Surely this flourish might have been spared.

The first chapter of the work contains the Author's version of the Mosaic account of the Creation, and of the Fall of Man ; in which the first striking deviation from the common reading, is the translation of the word 7), created, by planned—“ God planned the heavens and the earth.” This Hebrew word,' says Dr. Jones,' is a term of science, and expresses the opera'tion of the understanding while planning, scheming, or in

venting, it means to plan, to model, to devise.' As proofs that such is the meaning of the word, we are referred to Numb. xvi. 30; 1 Kings xii. 35. (33.); and Nehem. vi. 8. In the last two of these examples, bowever, the word does not occur : Dr. Jones has mistaken the Daleth for a Reshi. And in the first passage, it is very evident that the reference is to the execution of a pur

pose, and that the common translation is inexceptionable. It is singular that the learned Author should have overlooked the circumstance that his rendering the word in this manner, has struck out of his version the account of the creation of man, as may be seen from the following paragraph.

“ 26–28. And God said, Let us make man after our image, in our own likeness, and let him have dominion over the fishes of the sea, over the birds of the heavens, and over the cattle, and over all the earth, and over every reptile that creepeth upon the ground. And God planned man after his own image, after the image of God planned he him; male and female planned he them. And God blessed them; and God said unto them, Be fruitful, and multiply; fill the earth and subdue it; and have dominion over the fishes of the sea, over the birds of the heavens, and over every reptile that creepeth upon the ground.”

Here, then, we have an account of the planning, or scheming, or modelling of man in the Divine intellect, an operation merely of the understanding, but no account of the actual production of man, of his actually being brought into being, and receiving real existence. The command to inultiply, and to subdue, and rule, is given while, according to the text, there is no existing being to receive the command. This instance, therefore, would seem to be decisive against the sense Dr. J. would attribute to the Hebrew word, which is also entirely at variance with the definition he has himself adopted at p. 144. He there informs us that the word means to adorn and fashion a matter already existing ;' which is certainly distinct from planning.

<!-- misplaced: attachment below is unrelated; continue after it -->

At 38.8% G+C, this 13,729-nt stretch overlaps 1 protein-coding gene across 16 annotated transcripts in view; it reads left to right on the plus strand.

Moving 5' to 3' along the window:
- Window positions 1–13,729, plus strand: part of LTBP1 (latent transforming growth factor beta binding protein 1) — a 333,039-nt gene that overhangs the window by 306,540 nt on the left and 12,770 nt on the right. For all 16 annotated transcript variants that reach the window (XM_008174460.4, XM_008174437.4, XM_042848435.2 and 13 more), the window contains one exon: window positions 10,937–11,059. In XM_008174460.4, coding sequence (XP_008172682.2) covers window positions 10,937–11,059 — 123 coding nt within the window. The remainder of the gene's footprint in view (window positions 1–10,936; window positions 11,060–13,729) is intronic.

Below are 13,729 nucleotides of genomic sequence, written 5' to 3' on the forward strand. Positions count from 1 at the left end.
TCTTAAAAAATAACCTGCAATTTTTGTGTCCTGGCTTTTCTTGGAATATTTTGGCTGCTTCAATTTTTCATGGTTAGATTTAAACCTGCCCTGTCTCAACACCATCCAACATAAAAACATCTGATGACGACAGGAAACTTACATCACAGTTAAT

The Author assumes it as probable, that the magicians of Egypt, who were its priests and philosophers, had, before the Mosaic system of the Creation was announced, published their sentiments respecting the creation of the world; and that their main object must have been, to explain the phenomena of nature, as the sole effects of matter and motion, or to represent them as the works of a malevolent author.

· The prevalence of this system in Egypt, in Chaldea, and Persia, and the danger there was of the Jews themselves being infected with it, as they were ever prone to idolatry, must have been among the causes that called forth the writings of Moses. We may therefore reasonably expect that, in drawing up his own account of the creation, he should have an immediate and pointed reference to his adversaries.

Thus, when he asserts that an Almighty Being planned the heavens and the earth, he must have intended to set aside the false notions of those who maintained that the heavens either had no beginning, or began to exist by natural causes.

• The advocates of atheism endeavoured to throw a veil over the evidences of design in the works of nature, as proving, if admitted, a designing cause, and that by denying all previous ideas or models of material things in the supreme mind. They knew that nothing was

60 likely to bring into disbelief the agency and existence of the true God, as a pretended belief in the existence and agency of false gods. With this view they personified the properties of matter, and spoke of these properties as the attributes of divine beings. On the other hand, they applied the name and attributes of God to nature, to physical causes, to chance or fortune, and finally to the heavenly bodies ; thus endeavouring to confound him with his own works, and to conceal him from the eye of human reason, by interposing the shade of his own splendid creation. The Jewish lawgiver had to defeat this philosophical craft : and he has done it in a manner truly admirable. He first places a spiritual author at the head of the creation; then represents him, before he begins to create, as previously forming models of all the things to be created: next he exhibits him as moving to and fro over the surface of the deep, in order to survey, as it were, where and how to begin his projected plan. In a step further, we see him issue his commands to the ministers that surround his throne, to carry his plans into effect, conformably to models placed in their hands. Immediately after the execution, he views the work, and pronounces on its merit.'